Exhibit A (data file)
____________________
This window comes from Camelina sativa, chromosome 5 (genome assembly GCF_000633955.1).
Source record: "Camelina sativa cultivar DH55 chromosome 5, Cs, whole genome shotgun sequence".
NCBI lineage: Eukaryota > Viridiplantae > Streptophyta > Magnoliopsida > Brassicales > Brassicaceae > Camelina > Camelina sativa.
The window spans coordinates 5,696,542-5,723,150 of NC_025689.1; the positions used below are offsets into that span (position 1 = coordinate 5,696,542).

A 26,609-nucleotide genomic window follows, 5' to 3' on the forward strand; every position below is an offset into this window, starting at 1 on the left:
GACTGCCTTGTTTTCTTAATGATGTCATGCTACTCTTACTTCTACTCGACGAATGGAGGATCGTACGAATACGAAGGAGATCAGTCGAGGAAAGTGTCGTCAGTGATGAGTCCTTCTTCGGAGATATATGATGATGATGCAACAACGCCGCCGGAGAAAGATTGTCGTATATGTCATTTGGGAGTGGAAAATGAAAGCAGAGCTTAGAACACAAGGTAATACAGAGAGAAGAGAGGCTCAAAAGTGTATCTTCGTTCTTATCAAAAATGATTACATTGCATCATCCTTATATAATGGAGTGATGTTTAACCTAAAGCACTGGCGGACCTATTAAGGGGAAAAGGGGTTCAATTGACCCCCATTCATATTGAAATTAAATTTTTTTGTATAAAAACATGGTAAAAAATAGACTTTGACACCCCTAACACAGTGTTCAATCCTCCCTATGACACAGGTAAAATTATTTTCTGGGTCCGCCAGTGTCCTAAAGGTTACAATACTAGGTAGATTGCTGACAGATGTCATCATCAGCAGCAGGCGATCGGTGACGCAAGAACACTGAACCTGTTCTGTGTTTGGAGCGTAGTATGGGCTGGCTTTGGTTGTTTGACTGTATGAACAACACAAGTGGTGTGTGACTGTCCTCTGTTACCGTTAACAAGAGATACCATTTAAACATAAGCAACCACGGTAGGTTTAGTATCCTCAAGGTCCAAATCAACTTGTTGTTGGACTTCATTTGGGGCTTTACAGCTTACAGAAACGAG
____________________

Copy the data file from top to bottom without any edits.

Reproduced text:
This window comes from Camelina sativa, chromosome 5 (genome assembly GCF_000633955.1).
Source record: "Camelina sativa cultivar DH55 chromosome 5, Cs, whole genome shotgun sequence".
NCBI lineage: Eukaryota > Viridiplantae > Streptophyta > Magnoliopsida > Brassicales > Brassicaceae > Camelina > Camelina sativa.
The window spans coordinates 5,696,542-5,723,150 of NC_025689.1; the positions used below are offsets into that span (position 1 = coordinate 5,696,542).

A 26,609-nucleotide genomic window follows, 5' to 3' on the forward strand; every position below is an offset into this window, starting at 1 on the left:
GACTGCCTTGTTTTCTTAATGATGTCATGCTACTCTTACTTCTACTCGACGAATGGAGGATCGTACGAATACGAAGGAGATCAGTCGAGGAAAGTGTCGTCAGTGATGAGTCCTTCTTCGGAGATATATGATGATGATGCAACAACGCCGCCGGAGAAAGATTGTCGTATATGTCATTTGGGAGTGGAAAATGAAAGCAGAGCTTAGAACACAAGGTAATACAGAGAGAAGAGAGGCTCAAAAGTGTATCTTCGTTCTTATCAAAAATGATTACATTGCATCATCCTTATATAATGGAGTGATGTTTAACCTAAAGCACTGGCGGACCTATTAAGGGGAAAAGGGGTTCAATTGACCCCCATTCATATTGAAATTAAATTTTTTTGTATAAAAACATGGTAAAAAATAGACTTTGACACCCCTAACACAGTGTTCAATCCTCCCTATGACACAGGTAAAATTATTTTCTGGGTCCGCCAGTGTCCTAAAGGTTACAATACTAGGTAGATTGCTGACAGATGTCATCATCAGCAGCAGGCGATCGGTGACGCAAGAACACTGAACCTGTTCTGTGTTTGGAGCGTAGTATGGGCTGGCTTTGGTTGTTTGACTGTATGAACAACACAAGTGGTGTGTGACTGTCCTCTGTTACCGTTAACAAGAGATACCATTTAAACATAAGCAACCACGGTAGGTTTAGTATCCTCAAGGTCCAAATCAACTTGTTGTTGGACTTCATTTGGGGCTTTACAGCTTACAGAAACGAG